Sumatran Rhinoceros Declared Extinct In Malaysia

'There is no indication that the population is stable and just two captive females have reproduced in the last 15 years'
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The last Sumatran Rhinoceros in Malaysia has died. (Photo: WWF)

The last Sumatran Rhinoceros in Malaysia has died. (Photo: WWF)

Sumatran Rhinoceros have been declared extinct in Malaysia, according to zoologists.

The announcement shortly follows the death of the country's last rhino of its kind, Iman - who was recently featured on Sir David Attenborough's BBC series Seven Worlds One Planet.

Back in 2014, Iman had suffered from uterine tumors and had 'escaped death several times' due to blood loss - but sadly died on November 23 of cancer. She was reported to have been 25.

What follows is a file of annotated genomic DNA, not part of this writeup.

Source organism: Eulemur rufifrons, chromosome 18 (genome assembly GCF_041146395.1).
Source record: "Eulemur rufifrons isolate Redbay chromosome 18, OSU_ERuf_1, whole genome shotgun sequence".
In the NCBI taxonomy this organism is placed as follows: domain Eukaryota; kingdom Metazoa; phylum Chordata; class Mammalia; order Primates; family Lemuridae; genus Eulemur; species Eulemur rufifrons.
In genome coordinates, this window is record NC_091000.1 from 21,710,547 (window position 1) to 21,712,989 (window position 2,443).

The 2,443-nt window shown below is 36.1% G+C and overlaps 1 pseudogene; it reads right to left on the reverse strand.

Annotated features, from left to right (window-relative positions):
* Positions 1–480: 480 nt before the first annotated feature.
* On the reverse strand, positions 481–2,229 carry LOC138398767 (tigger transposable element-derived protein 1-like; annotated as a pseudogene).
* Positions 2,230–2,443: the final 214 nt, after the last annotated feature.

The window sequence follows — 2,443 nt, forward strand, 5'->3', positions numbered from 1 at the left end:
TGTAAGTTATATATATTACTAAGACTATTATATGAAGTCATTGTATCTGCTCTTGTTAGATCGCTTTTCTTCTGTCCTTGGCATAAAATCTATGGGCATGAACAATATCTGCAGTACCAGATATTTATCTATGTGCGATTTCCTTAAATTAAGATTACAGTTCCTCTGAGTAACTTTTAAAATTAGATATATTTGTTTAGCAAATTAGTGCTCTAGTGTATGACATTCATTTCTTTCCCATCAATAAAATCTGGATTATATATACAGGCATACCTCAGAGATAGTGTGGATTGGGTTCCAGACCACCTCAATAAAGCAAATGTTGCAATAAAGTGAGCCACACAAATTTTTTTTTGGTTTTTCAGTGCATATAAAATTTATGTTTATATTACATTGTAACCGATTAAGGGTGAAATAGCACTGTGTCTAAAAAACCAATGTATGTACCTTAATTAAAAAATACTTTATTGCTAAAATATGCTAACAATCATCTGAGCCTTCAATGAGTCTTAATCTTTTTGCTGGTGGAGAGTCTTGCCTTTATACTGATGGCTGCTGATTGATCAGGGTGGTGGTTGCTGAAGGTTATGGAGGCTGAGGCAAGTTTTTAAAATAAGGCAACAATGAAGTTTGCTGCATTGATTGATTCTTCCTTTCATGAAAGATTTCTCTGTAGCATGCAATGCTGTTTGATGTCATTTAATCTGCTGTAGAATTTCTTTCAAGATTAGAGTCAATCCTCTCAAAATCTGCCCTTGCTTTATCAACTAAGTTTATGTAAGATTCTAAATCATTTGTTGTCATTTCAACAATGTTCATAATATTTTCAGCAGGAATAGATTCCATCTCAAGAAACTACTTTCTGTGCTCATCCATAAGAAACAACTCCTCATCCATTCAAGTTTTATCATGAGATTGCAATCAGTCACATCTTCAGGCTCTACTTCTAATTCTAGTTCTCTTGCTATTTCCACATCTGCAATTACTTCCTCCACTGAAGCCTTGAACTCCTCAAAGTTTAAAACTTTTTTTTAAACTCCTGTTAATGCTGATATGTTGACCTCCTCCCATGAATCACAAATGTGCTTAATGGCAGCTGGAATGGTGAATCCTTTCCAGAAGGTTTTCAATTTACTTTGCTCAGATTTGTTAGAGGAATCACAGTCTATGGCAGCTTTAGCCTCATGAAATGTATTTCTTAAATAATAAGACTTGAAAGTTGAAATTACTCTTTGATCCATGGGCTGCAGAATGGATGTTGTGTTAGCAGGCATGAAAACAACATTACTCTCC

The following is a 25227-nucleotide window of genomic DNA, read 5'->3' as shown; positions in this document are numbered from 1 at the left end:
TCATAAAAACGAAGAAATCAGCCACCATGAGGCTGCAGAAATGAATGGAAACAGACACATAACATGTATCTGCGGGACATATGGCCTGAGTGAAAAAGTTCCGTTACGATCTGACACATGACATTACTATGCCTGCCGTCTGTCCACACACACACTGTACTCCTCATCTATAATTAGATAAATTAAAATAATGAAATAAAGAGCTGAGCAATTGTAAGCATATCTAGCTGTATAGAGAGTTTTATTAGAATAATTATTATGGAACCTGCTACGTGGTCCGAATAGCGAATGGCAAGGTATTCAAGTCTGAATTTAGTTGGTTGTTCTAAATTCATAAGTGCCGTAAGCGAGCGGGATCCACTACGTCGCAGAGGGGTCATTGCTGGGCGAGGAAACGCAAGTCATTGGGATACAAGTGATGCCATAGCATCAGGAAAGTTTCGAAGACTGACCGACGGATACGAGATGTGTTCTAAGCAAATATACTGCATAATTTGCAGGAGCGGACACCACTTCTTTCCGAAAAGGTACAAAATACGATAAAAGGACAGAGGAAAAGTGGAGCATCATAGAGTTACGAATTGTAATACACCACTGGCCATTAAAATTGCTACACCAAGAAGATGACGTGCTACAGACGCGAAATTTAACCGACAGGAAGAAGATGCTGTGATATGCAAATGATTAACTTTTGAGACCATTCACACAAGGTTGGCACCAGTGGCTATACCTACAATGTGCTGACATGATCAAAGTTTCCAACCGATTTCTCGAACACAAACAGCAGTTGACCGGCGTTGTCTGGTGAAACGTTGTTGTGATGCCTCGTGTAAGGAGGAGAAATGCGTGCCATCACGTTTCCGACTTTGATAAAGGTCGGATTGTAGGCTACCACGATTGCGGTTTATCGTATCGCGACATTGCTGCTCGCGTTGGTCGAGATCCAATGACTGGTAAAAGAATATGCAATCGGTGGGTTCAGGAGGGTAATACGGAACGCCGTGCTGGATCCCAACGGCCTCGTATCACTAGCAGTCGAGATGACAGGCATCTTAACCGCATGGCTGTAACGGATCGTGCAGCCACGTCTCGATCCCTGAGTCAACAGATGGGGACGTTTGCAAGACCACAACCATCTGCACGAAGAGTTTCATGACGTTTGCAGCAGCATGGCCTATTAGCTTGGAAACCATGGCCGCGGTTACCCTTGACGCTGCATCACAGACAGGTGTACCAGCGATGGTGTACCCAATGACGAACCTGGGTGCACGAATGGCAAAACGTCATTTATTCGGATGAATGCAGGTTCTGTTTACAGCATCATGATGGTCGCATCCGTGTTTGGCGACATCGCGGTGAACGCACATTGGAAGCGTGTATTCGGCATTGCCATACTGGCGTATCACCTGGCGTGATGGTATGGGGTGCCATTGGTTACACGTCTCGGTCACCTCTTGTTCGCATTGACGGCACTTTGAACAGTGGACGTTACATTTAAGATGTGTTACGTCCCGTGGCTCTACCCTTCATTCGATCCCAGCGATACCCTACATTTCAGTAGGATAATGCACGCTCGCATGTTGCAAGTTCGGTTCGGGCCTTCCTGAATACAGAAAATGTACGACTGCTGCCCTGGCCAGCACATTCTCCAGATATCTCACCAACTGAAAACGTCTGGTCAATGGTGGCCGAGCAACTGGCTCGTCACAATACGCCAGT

Wildlife officials have obtained her egg cells to potentially help reproduce the critically endangered species - as the World Wildlife Fund estimates there are only 80 left.

'Significant pain'

"Iman's death came sooner than we had expected," said Augustine Tuuga, Director of Sabah Wildlife Department in a statement.

"But we knew that she was starting to suffer significant pain from the growing pressure of the tumors into the bladder."

'Most threatened rhino species'

According to the WWF, Sumatran rhinos compete with the Javan rhino for the title of 'most threatened rhino species'.

Although there are currently more Sumatran rhinos, they are 'more threatened by poaching'.

"There is no indication that the population is stable and just two captive females have reproduced in the last 15 years," the charity states.